Depiction of the classical model of the Triangular trade.
, or Triangle
, is a historical term indicating trade
among three ports or regions. Triangular trade
usually evolves when a region has export
commodities that are not required in the region from which its
come. Triangular trade thus
provides a mechanism for rectifying trade imbalances between these
best-known triangular trading system is the Transatlantic
Triangular Trade, that operated during the 17th, 18th and early
19th centuries, carrying slaves, cash crops, and manufactured goods
between West Africa, the Caribbean or America colonies and the
European colonial powers, with the northern
colonies of British North
America, especially New England, sometimes taking over the role of
Atlantic triangular trade
The use of African slaves was fundamental to growing colonial
, which were exported to Europe.
European goods, in turn, were used to purchase African slaves,
which were then brought on the sea lane
west from Africa to the Americas, the so called middle passage
A classic example would be the trade of sugar
(often in its liquid form, molasses
the Caribbean to Europe or New England, where it was distilled into
rum, some of which was then used to purchase new slaves in West
Diagram illustrating the stowage of
African slaves on a British slave ship.
The trade represented a profitable enterprise for merchants and
investors. The business was risky, competitive and severe, but
fetched a high price at
auctions, making the trade in human cargo a lucrative business
The first leg of the triangle was from a European port to Africa,
in which ships carried supplies for sale and trade, such as
. When the slave ship
arrived, its cargo would be sold or bartered for slaves, who were
tightly packed like any other cargo to maximize profits.
On the second leg, ships made the journey of the Middle Passage
from Africa to the New World
. Once the slave
reached the New World, enslaved survivors were sold in the
Caribbean or the Americas.
The ships were then prepared to get them thoroughly cleaned,
drained, and loaded with export goods for a return voyage, the
third leg, to their home port. From the West Indies the main export cargoes
were sugar, rum, and molasses; from Virginia, commodities
were tobacco and hemp.
The ship then returned to Europe
to complete the triangle.
However, because of several disadvantages that slave ships faced
compared to other trade ships, they often returned to their home
port carrying whatever goods were readily available in the Americas
and filled up a large part or all of their capacity with ballast.
Other disadvantages include the different form of the ships (to
carry as many humans as possible, but not ideal to carry a maximum
amount of produce) and the variations in the duration of a slave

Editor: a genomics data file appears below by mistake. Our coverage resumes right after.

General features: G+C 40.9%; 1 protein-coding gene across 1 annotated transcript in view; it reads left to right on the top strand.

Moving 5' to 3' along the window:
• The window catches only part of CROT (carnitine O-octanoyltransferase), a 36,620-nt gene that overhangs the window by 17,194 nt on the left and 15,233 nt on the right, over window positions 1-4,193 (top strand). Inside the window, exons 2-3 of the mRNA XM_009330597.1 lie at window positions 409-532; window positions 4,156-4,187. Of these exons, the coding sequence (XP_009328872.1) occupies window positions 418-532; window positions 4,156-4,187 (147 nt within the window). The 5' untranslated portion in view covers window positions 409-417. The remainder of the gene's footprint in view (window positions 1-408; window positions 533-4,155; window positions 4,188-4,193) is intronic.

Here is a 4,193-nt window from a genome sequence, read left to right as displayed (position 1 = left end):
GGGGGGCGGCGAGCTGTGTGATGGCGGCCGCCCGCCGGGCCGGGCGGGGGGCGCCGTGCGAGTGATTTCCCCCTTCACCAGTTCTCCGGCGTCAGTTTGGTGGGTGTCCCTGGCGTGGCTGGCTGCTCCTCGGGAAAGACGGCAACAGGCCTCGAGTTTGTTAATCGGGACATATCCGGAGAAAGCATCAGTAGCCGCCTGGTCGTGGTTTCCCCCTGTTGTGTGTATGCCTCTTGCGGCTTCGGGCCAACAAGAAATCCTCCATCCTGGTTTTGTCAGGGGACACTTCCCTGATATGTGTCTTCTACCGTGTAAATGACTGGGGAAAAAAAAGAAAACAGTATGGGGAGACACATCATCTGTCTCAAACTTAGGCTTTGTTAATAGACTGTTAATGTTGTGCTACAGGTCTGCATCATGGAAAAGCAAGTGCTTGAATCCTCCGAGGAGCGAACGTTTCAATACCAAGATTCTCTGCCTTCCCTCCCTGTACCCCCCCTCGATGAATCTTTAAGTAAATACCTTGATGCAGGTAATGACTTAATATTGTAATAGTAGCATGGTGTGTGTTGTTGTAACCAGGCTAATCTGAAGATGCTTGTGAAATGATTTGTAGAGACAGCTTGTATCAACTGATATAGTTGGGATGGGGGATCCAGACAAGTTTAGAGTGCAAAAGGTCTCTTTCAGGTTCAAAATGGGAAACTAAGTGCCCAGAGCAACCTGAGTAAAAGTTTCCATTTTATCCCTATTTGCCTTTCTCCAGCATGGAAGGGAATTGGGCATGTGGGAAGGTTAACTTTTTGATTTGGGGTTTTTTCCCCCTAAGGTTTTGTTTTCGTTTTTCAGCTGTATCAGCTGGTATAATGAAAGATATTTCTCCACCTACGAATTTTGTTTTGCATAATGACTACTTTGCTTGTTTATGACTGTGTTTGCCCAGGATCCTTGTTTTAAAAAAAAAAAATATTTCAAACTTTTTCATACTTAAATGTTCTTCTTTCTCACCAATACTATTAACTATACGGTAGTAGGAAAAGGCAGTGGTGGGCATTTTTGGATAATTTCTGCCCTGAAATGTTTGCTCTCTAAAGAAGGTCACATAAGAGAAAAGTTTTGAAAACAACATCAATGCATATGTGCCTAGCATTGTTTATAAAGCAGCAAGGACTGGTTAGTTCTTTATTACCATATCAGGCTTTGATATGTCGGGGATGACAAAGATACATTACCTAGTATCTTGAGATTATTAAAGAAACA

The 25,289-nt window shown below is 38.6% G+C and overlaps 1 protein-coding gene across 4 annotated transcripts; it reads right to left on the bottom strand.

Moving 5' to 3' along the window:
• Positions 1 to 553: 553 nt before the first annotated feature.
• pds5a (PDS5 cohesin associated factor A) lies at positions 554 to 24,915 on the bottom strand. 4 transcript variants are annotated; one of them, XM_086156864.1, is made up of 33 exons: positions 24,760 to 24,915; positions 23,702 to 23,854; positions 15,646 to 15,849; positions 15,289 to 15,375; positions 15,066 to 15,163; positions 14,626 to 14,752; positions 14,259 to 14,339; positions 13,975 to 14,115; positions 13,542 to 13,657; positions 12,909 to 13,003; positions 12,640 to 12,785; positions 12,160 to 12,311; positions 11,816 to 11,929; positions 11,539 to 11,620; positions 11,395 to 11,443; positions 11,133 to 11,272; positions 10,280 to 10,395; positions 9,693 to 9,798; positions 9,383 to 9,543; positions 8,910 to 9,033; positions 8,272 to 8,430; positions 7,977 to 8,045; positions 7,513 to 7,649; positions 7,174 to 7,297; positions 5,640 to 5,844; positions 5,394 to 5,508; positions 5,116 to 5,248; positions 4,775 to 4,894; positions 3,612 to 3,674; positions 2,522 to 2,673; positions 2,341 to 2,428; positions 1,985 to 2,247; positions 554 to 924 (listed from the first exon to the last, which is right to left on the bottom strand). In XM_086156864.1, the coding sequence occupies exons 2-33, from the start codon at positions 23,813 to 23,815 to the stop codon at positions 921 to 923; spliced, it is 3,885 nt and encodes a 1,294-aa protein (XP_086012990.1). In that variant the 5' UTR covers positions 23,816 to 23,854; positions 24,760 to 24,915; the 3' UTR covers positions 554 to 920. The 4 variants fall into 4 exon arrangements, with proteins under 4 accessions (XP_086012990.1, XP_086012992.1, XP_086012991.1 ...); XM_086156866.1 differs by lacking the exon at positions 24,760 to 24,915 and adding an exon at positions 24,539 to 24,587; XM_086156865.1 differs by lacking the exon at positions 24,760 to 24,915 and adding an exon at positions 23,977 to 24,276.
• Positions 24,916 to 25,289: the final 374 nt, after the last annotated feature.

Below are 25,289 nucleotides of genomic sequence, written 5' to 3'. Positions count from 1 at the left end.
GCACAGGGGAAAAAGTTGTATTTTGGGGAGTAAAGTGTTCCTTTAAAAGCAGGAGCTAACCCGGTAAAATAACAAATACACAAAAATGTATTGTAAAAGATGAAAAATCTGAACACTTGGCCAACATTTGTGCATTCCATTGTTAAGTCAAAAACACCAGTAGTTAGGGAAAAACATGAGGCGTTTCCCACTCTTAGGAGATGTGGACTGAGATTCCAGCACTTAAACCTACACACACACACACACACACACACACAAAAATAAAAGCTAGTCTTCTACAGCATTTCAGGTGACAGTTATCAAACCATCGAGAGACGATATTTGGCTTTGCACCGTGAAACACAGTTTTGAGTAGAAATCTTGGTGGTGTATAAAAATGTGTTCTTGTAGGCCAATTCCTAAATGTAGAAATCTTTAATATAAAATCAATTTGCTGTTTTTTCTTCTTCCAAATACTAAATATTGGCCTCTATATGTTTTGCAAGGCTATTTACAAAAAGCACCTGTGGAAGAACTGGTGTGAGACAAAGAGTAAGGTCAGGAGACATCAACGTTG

voyage, making it practically impossible to pre-schedule
appointments in the Americas, which meant that slave ships often
arrived in the Americas out-of-season. Instead, the cash crops were
transported mainly by a separate fleet which only sailed from
Europe to the Americas and back. The Triangular trade is a trade
model, not an exact description of the ship's route.
New England also benefited from the trade, as many merchants
were from New England, especially Rhode Island, replacing the role of Europe
in the triangle. New England also made rum
from the Caribbean sugar and molasses, which it shipped to Africa as well as
within the New World.
'triangle trade' as considered in relation to New England was a
piecemeal operation. No New England traders are known to have
completed a full sequential circuit of the triangle, which took a
calendar year on average, according to historian Clifford Shipton
who, after years of
sifting through New England shipping records, could not find a
single instance of a ship completing the full triangle as described
The concept of the New England Triangular trade was first
suggested, inconclusively, in an 1866 book by George H. Moore, was
picked up in 1872 by historian George C. Mason, and reached full
consideration from a lecture in 1887 by American businessman and
historian William B. Weeden. Although the Slave Trade was banned in
1807 American involvement in the clandestine trade to Cuba and
Brazil was continued up to the time of the American Civil
Other triangular trades
The term "triangular trade" also refers to a variety of other
- About.com: The Trans-Atlantic Slave Trade.
Accessed 6 November 2007.
- National Maritime Museum - Triangular Trade.
Accessed 26 March 2007.
- Scotland and the Abolition of the Slave Trade.
Accessed 28 March 2007.
- A. P. Middleton, Tobacco Coast.
- Emmer, P.C.: The Dutch in the Atlantic Economy, 1580-1880.
Trade, Slavery and Emancipation. Variorum Collected Studies Series
Island Slavery History. Accessed 15 December 2007.
- Curtis, Wayne. and a Bottle of Rum. New York: Three
Rivers Press, 2006-2007. ISBN 978-0-307-33862-4. page 117.
- Curtis, Wayne. and a Bottle of Rum. New York: Three
Rivers Press, 2006-2007. ISBN 978-0-307-33862-4. page 119.
- Kurlansky, Mark. Cod: A Biography of the Fish That Changed
the World. New York: Walker, 1997. ISBN 0-8027-1326-2.
- Morgan, Kenneth. Bristol and the Atlantic Trade in the
Eighteenth Century. Cambridge: Cambridge University Press,
1993. ISBN 0521330173. Pages 64–77.
- Chris Evans and Göran Rydén, Baltic Iron in the Atlantic
World in the Eighteenth Century : Brill, 2007 ISBN